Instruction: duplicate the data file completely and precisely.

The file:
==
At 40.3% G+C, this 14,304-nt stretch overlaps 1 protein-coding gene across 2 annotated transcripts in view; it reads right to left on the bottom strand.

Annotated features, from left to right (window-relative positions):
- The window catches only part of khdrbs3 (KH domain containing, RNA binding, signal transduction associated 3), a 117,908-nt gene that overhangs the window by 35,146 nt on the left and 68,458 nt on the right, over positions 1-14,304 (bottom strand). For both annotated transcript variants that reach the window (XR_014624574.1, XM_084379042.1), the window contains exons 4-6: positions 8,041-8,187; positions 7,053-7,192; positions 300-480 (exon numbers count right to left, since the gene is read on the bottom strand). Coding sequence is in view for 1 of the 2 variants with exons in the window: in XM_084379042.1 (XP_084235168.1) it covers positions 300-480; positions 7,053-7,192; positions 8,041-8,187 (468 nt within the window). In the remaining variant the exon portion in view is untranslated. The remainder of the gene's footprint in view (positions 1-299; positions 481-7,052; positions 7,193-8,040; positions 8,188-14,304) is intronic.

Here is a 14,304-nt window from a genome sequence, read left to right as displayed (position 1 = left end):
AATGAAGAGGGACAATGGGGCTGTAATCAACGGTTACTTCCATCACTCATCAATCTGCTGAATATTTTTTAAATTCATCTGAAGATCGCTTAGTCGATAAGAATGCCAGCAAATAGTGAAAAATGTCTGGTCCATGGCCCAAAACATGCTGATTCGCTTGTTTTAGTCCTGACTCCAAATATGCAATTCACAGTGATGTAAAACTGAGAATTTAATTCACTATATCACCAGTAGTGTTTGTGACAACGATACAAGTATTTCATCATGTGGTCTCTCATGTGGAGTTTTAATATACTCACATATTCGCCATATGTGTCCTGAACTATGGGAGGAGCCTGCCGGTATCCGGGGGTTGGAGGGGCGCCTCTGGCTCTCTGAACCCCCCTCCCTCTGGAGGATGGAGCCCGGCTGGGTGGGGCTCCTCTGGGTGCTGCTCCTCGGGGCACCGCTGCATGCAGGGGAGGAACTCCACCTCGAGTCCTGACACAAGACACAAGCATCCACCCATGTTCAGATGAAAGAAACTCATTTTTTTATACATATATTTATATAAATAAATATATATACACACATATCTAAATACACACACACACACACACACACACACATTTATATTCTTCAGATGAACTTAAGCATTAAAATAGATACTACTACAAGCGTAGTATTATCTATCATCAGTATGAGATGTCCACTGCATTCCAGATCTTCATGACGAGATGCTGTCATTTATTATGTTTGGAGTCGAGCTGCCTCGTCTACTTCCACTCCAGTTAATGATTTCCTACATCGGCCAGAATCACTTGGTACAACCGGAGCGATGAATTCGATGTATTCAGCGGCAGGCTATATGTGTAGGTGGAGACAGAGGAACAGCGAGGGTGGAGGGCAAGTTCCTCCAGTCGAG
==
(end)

At 40.3% G+C, this 14,304-nt stretch overlaps 1 protein-coding gene across 2 annotated transcripts in view; it reads right to left on the bottom strand.

Annotated features, from left to right (window-relative positions):
- The window catches only part of khdrbs3 (KH domain containing, RNA binding, signal transduction associated 3), a 117,908-nt gene that overhangs the window by 35,146 nt on the left and 68,458 nt on the right, over positions 1-14,304 (bottom strand). For both annotated transcript variants that reach the window (XR_014624574.1, XM_084379042.1), the window contains exons 4-6: positions 8,041-8,187; positions 7,053-7,192; positions 300-480 (exon numbers count right to left, since the gene is read on the bottom strand). Coding sequence is in view for 1 of the 2 variants with exons in the window: in XM_084379042.1 (XP_084235168.1) it covers positions 300-480; positions 7,053-7,192; positions 8,041-8,187 (468 nt within the window). In the remaining variant the exon portion in view is untranslated. The remainder of the gene's footprint in view (positions 1-299; positions 481-7,052; positions 7,193-8,040; positions 8,188-14,304) is intronic.

Here is a 14,304-nt window from a genome sequence, read left to right as displayed (position 1 = left end):
AATGAAGAGGGACAATGGGGCTGTAATCAACGGTTACTTCCATCACTCATCAATCTGCTGAATATTTTTTAAATTCATCTGAAGATCGCTTAGTCGATAAGAATGCCAGCAAATAGTGAAAAATGTCTGGTCCATGGCCCAAAACATGCTGATTCGCTTGTTTTAGTCCTGACTCCAAATATGCAATTCACAGTGATGTAAAACTGAGAATTTAATTCACTATATCACCAGTAGTGTTTGTGACAACGATACAAGTATTTCATCATGTGGTCTCTCATGTGGAGTTTTAATATACTCACATATTCGCCATATGTGTCCTGAACTATGGGAGGAGCCTGCCGGTATCCGGGGGTTGGAGGGGCGCCTCTGGCTCTCTGAACCCCCCTCCCTCTGGAGGATGGAGCCCGGCTGGGTGGGGCTCCTCTGGGTGCTGCTCCTCGGGGCACCGCTGCATGCAGGGGAGGAACTCCACCTCGAGTCCTGACACAAGACACAAGCATCCACCCATGTTCAGATGAAAGAAACTCATTTTTTTATACATATATTTATATAAATAAATATATATACACACATATCTAAATACACACACACACACACACACACACACATTTATATTCTTCAGATGAACTTAAGCATTAAAATAGATACTACTACAAGCGTAGTATTATCTATCATCAGTATGAGATGTCCACTGCATTCCAGATCTTCATGACGAGATGCTGTCATTTATTATGTTTGGAGTCGAGCTGCCTCGTCTACTTCCACTCCAGTTAATGATTTCCTACATCGGCCAGAATCACTTGGTACAACCGGAGCGATGAATTCGATGTATTCAGCGGCAGGCTATATGTGTAGGTGGAGACAGAGGAACAGCGAGGGTGGAGGGCAAGTTCCTCCAGTCGAG